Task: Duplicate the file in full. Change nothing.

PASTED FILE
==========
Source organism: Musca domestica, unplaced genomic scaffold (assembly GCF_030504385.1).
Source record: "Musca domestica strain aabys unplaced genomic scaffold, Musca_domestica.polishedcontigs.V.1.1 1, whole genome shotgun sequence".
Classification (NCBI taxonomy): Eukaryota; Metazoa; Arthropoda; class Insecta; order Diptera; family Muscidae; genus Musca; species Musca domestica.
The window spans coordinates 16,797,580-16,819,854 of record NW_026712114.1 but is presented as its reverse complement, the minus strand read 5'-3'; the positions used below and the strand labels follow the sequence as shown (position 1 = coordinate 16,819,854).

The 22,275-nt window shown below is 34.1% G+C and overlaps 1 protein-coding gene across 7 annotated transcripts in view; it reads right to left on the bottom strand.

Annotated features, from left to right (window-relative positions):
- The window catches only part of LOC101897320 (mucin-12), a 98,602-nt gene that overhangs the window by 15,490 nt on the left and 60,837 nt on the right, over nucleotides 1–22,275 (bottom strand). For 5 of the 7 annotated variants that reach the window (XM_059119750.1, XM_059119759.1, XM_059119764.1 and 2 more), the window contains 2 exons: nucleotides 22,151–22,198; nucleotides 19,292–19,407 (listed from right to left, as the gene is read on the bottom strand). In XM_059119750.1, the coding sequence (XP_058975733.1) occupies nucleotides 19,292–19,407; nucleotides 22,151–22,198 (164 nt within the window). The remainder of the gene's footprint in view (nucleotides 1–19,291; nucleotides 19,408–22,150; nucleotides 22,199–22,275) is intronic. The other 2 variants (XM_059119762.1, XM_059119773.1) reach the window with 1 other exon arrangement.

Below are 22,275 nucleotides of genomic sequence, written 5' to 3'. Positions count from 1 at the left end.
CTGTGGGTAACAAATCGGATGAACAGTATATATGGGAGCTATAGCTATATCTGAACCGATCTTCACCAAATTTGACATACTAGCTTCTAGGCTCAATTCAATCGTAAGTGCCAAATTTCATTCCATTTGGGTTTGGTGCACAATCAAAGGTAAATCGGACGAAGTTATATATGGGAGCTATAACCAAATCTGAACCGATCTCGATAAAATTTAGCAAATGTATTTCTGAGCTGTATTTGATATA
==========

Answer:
Source organism: Musca domestica, unplaced genomic scaffold (assembly GCF_030504385.1).
Source record: "Musca domestica strain aabys unplaced genomic scaffold, Musca_domestica.polishedcontigs.V.1.1 1, whole genome shotgun sequence".
Classification (NCBI taxonomy): Eukaryota; Metazoa; Arthropoda; class Insecta; order Diptera; family Muscidae; genus Musca; species Musca domestica.
The window spans coordinates 16,797,580-16,819,854 of record NW_026712114.1 but is presented as its reverse complement, the minus strand read 5'-3'; the positions used below and the strand labels follow the sequence as shown (position 1 = coordinate 16,819,854).

The 22,275-nt window shown below is 34.1% G+C and overlaps 1 protein-coding gene across 7 annotated transcripts in view; it reads right to left on the bottom strand.

Annotated features, from left to right (window-relative positions):
- The window catches only part of LOC101897320 (mucin-12), a 98,602-nt gene that overhangs the window by 15,490 nt on the left and 60,837 nt on the right, over nucleotides 1–22,275 (bottom strand). For 5 of the 7 annotated variants that reach the window (XM_059119750.1, XM_059119759.1, XM_059119764.1 and 2 more), the window contains 2 exons: nucleotides 22,151–22,198; nucleotides 19,292–19,407 (listed from right to left, as the gene is read on the bottom strand). In XM_059119750.1, the coding sequence (XP_058975733.1) occupies nucleotides 19,292–19,407; nucleotides 22,151–22,198 (164 nt within the window). The remainder of the gene's footprint in view (nucleotides 1–19,291; nucleotides 19,408–22,150; nucleotides 22,199–22,275) is intronic. The other 2 variants (XM_059119762.1, XM_059119773.1) reach the window with 1 other exon arrangement.

Below are 22,275 nucleotides of genomic sequence, written 5' to 3'. Positions count from 1 at the left end.
CTGTGGGTAACAAATCGGATGAACAGTATATATGGGAGCTATAGCTATATCTGAACCGATCTTCACCAAATTTGACATACTAGCTTCTAGGCTCAATTCAATCGTAAGTGCCAAATTTCATTCCATTTGGGTTTGGTGCACAATCAAAGGTAAATCGGACGAAGTTATATATGGGAGCTATAACCAAATCTGAACCGATCTCGATAAAATTTAGCAAATGTATTTCTGAGCTGTATTTGATATA